Mealtime Discipline for Kids – Part 1
Posted on: September 13, 2019.

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It would have been only minutes for a parent to carry the crockery to the meal table and join the children, but in seconds the damage would have happened. A kid’s plain t-shirt would have turned into a ‘saucy’ graphic tee, with ketchup smeared across the front and the sauce around his/her mouth wiped across the sleeve.

Until some manners are taught, children would be most parents’ meal table nightmare. And most working parents, especially, would be helpless with their often-frantic lives. Having to eat separately, in shifts, or on the way to work, opportunities to sit down to a meal together, where manners are taught and practiced, are getting lost.

Here are a few ‘genius’ ideas for teaching your kids some table manners, if you’ve had enough of your children burping, slurping, and making sloppy stains on the tablecloth or on their clothes.

Wiping hands, not on one’s shirt, but on a napkin. It’s probably an unconscious move that children make, constantly wiping messy hands on their clothes, wanting quick relief from dirty, post-meal hands. Shirtless dinners is an effective trick to follow with the kids. Next time, he’ll need to reach for that napkin, as his sleeve or other favorite wiping spot is no longer available.

Complimenting the chef, not complaining. A behavioral epidemic among young children is being choosy on what they would eat. And as it’s hard for children to hold back on sharing exactly what they are thinking, it is oftentimes that they hurt the feelings of the person who prepared their meals. Nicer ways to express their opinions is something parents must teach their kids, as social graces don’t come naturally to kids.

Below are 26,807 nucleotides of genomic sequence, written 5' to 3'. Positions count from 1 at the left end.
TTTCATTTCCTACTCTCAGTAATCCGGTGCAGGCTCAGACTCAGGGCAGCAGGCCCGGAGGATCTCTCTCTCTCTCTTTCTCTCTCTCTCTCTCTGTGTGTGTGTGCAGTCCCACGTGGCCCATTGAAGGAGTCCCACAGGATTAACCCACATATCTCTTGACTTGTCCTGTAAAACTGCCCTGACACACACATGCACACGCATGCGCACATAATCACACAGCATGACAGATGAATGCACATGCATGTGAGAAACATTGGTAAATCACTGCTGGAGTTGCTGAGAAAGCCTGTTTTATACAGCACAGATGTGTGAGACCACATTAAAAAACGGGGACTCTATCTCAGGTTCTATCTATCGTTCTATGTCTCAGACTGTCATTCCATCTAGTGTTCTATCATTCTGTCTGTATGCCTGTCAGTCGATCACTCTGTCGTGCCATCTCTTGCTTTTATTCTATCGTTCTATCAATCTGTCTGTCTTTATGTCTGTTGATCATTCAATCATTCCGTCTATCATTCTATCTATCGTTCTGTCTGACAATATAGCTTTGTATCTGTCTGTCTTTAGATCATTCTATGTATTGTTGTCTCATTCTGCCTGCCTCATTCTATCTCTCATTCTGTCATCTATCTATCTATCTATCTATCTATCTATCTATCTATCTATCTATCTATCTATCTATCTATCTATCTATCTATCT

The need to ask nicely for their food. A child’s first instinct, when they see something they want, is to reach out for it. But they must be taught that of all places, behaving that way at the meal table is a strict NO. Personal space at the meal table should come with boundaries. Arms, elbows, knees, and legs shouldn’t exceed the borders of the large mats on the table and the floor. This, besides teaching them good table manners, also helps prevent spilling food while being passed around. Family-style passing around of dishes must be practiced with children, using manageable-size bowls.

Tell kids to chew with a closed mouth. Little ones tend to take huge bites and then cannot close their mouths. Unfortunately therefore, what they’re chewing stays in full view. Guide children, telling them that eating with one’s mouth open is highly inappropriate table manners. Intervene when they try to use a monster-size spoon or forkful to carry food into their mouths, “That’s too much! Why don’t you put half of that back on your plate?”

Yet, if the child already has a mouthful of food, tell that the child that talking with a full mouth makes it difficult for you to understand what is being said. Tell them that you’d be ready to listen after they have chewed and swallow their food, taking their time, no hurry. If a child is busy eating but has something important to say, and wants everyone to stay on-topic until she can talk, teach her to signal this by raising her index finger.

…continued in the next part

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